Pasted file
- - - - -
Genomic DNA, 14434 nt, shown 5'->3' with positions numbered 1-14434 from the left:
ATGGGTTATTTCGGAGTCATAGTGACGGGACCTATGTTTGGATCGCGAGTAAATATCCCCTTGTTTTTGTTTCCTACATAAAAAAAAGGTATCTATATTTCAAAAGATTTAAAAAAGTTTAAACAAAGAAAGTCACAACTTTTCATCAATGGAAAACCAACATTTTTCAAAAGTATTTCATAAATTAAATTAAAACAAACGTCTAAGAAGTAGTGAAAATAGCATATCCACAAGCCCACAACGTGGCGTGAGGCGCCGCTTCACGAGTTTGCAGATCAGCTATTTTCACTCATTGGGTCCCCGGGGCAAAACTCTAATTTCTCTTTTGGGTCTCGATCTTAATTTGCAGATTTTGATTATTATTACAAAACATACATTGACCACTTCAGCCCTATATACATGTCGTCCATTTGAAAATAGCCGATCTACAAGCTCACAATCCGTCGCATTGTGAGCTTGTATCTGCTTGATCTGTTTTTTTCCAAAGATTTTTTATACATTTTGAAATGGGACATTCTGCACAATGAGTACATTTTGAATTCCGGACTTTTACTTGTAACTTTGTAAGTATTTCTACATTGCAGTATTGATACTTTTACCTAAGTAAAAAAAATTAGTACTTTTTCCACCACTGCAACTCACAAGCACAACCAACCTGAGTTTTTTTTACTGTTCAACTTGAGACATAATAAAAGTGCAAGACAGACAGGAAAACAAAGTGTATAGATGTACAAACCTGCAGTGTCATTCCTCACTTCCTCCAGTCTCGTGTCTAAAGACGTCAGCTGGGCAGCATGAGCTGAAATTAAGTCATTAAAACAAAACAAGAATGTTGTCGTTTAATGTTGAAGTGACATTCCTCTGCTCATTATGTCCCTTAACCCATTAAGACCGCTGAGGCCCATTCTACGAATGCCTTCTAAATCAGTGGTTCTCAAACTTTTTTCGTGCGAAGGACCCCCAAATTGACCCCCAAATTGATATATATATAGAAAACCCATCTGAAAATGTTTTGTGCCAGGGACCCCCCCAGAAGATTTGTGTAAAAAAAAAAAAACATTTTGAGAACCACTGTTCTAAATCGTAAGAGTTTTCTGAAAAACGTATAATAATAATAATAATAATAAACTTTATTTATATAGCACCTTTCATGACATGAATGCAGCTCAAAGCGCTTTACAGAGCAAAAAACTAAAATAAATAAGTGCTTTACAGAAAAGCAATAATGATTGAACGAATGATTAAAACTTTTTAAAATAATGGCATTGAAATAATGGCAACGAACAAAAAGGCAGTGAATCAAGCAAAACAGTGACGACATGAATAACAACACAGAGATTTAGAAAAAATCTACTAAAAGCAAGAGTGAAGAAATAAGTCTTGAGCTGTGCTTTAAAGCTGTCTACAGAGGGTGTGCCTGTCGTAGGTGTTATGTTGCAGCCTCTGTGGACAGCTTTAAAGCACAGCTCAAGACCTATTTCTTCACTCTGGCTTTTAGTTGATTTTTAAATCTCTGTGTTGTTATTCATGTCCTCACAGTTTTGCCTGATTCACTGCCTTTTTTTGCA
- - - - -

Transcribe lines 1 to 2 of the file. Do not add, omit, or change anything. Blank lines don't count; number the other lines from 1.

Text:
Genomic DNA, 14434 nt, shown 5'->3' with positions numbered 1-14434 from the left:
ATGGGTTATTTCGGAGTCATAGTGACGGGACCTATGTTTGGATCGCGAGTAAATATCCCCTTGTTTTTGTTTCCTACATAAAAAAAAGGTATCTATATTTCAAAAGATTTAAAAAAGTTTAAACAAAGAAAGTCACAACTTTTCATCAATGGAAAACCAACATTTTTCAAAAGTATTTCATAAATTAAATTAAAACAAACGTCTAAGAAGTAGTGAAAATAGCATATCCACAAGCCCACAACGTGGCGTGAGGCGCCGCTTCACGAGTTTGCAGATCAGCTATTTTCACTCATTGGGTCCCCGGGGCAAAACTCTAATTTCTCTTTTGGGTCTCGATCTTAATTTGCAGATTTTGATTATTATTACAAAACATACATTGACCACTTCAGCCCTATATACATGTCGTCCATTTGAAAATAGCCGATCTACAAGCTCACAATCCGTCGCATTGTGAGCTTGTATCTGCTTGATCTGTTTTTTTCCAAAGATTTTTTATACATTTTGAAATGGGACATTCTGCACAATGAGTACATTTTGAATTCCGGACTTTTACTTGTAACTTTGTAAGTATTTCTACATTGCAGTATTGATACTTTTACCTAAGTAAAAAAAATTAGTACTTTTTCCACCACTGCAACTCACAAGCACAACCAACCTGAGTTTTTTTTACTGTTCAACTTGAGACATAATAAAAGTGCAAGACAGACAGGAAAACAAAGTGTATAGATGTACAAACCTGCAGTGTCATTCCTCACTTCCTCCAGTCTCGTGTCTAAAGACGTCAGCTGGGCAGCATGAGCTGAAATTAAGTCATTAAAACAAAACAAGAATGTTGTCGTTTAATGTTGAAGTGACATTCCTCTGCTCATTATGTCCCTTAACCCATTAAGACCGCTGAGGCCCATTCTACGAATGCCTTCTAAATCAGTGGTTCTCAAACTTTTTTCGTGCGAAGGACCCCCAAATTGACCCCCAAATTGATATATATATAGAAAACCCATCTGAAAATGTTTTGTGCCAGGGACCCCCCCAGAAGATTTGTGTAAAAAAAAAAAAACATTTTGAGAACCACTGTTCTAAATCGTAAGAGTTTTCTGAAAAACGTATAATAATAATAATAATAATAAACTTTATTTATATAGCACCTTTCATGACATGAATGCAGCTCAAAGCGCTTTACAGAGCAAAAAACTAAAATAAATAAGTGCTTTACAGAAAAGCAATAATGATTGAACGAATGATTAAAACTTTTTAAAATAATGGCATTGAAATAATGGCAACGAACAAAAAGGCAGTGAATCAAGCAAAACAGTGACGACATGAATAACAACACAGAGATTTAGAAAAAATCTACTAAAAGCAAGAGTGAAGAAATAAGTCTTGAGCTGTGCTTTAAAGCTGTCTACAGAGGGTGTGCCTGTCGTAGGTGTTATGTTGCAGCCTCTGTGGACAGCTTTAAAGCACAGCTCAAGACCTATTTCTTCACTCTGGCTTTTAGTTGATTTTTAAATCTCTGTGTTGTTATTCATGTCCTCACAGTTTTGCCTGATTCACTGCCTTTTTTTGCA